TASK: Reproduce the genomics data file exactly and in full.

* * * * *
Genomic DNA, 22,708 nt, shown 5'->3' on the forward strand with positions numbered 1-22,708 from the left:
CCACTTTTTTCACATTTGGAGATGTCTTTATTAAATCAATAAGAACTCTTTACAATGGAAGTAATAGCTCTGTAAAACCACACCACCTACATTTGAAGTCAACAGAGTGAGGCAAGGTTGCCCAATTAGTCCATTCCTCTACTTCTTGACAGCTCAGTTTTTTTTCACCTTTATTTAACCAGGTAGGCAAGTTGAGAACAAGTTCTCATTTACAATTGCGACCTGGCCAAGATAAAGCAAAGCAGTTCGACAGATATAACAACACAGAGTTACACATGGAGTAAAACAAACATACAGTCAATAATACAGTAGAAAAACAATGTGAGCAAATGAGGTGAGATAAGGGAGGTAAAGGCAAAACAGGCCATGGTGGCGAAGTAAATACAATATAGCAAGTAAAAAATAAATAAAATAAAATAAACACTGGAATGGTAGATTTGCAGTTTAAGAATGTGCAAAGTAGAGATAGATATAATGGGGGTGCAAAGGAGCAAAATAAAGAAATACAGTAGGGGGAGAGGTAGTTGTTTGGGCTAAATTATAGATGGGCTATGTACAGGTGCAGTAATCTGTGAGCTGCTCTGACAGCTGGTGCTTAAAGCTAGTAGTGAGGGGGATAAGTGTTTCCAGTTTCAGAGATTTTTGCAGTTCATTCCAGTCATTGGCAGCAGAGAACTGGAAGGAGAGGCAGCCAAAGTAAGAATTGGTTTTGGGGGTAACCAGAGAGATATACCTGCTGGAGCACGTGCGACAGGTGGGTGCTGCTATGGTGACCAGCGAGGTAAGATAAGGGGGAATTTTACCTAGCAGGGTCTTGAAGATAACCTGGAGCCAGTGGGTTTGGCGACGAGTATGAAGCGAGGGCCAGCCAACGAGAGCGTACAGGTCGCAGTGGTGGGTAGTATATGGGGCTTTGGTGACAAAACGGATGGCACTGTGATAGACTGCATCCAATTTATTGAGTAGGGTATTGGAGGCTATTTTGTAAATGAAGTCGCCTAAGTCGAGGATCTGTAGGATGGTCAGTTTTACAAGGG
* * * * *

Genomic DNA, 22,708 nt, shown 5'->3' on the forward strand with positions numbered 1-22,708 from the left:
CCACTTTTTTCACATTTGGAGATGTCTTTATTAAATCAATAAGAACTCTTTACAATGGAAGTAATAGCTCTGTAAAACCACACCACCTACATTTGAAGTCAACAGAGTGAGGCAAGGTTGCCCAATTAGTCCATTCCTCTACTTCTTGACAGCTCAGTTTTTTTTCACCTTTATTTAACCAGGTAGGCAAGTTGAGAACAAGTTCTCATTTACAATTGCGACCTGGCCAAGATAAAGCAAAGCAGTTCGACAGATATAACAACACAGAGTTACACATGGAGTAAAACAAACATACAGTCAATAATACAGTAGAAAAACAATGTGAGCAAATGAGGTGAGATAAGGGAGGTAAAGGCAAAACAGGCCATGGTGGCGAAGTAAATACAATATAGCAAGTAAAAAATAAATAAAATAAAATAAACACTGGAATGGTAGATTTGCAGTTTAAGAATGTGCAAAGTAGAGATAGATATAATGGGGGTGCAAAGGAGCAAAATAAAGAAATACAGTAGGGGGAGAGGTAGTTGTTTGGGCTAAATTATAGATGGGCTATGTACAGGTGCAGTAATCTGTGAGCTGCTCTGACAGCTGGTGCTTAAAGCTAGTAGTGAGGGGGATAAGTGTTTCCAGTTTCAGAGATTTTTGCAGTTCATTCCAGTCATTGGCAGCAGAGAACTGGAAGGAGAGGCAGCCAAAGTAAGAATTGGTTTTGGGGGTAACCAGAGAGATATACCTGCTGGAGCACGTGCGACAGGTGGGTGCTGCTATGGTGACCAGCGAGGTAAGATAAGGGGGAATTTTACCTAGCAGGGTCTTGAAGATAACCTGGAGCCAGTGGGTTTGGCGACGAGTATGAAGCGAGGGCCAGCCAACGAGAGCGTACAGGTCGCAGTGGTGGGTAGTATATGGGGCTTTGGTGACAAAACGGATGGCACTGTGATAGACTGCATCCAATTTATTGAGTAGGGTATTGGAGGCTATTTTGTAAATGAAGTCGCCTAAGTCGAGGATCTGTAGGATGGTCAGTTTTACAAGGG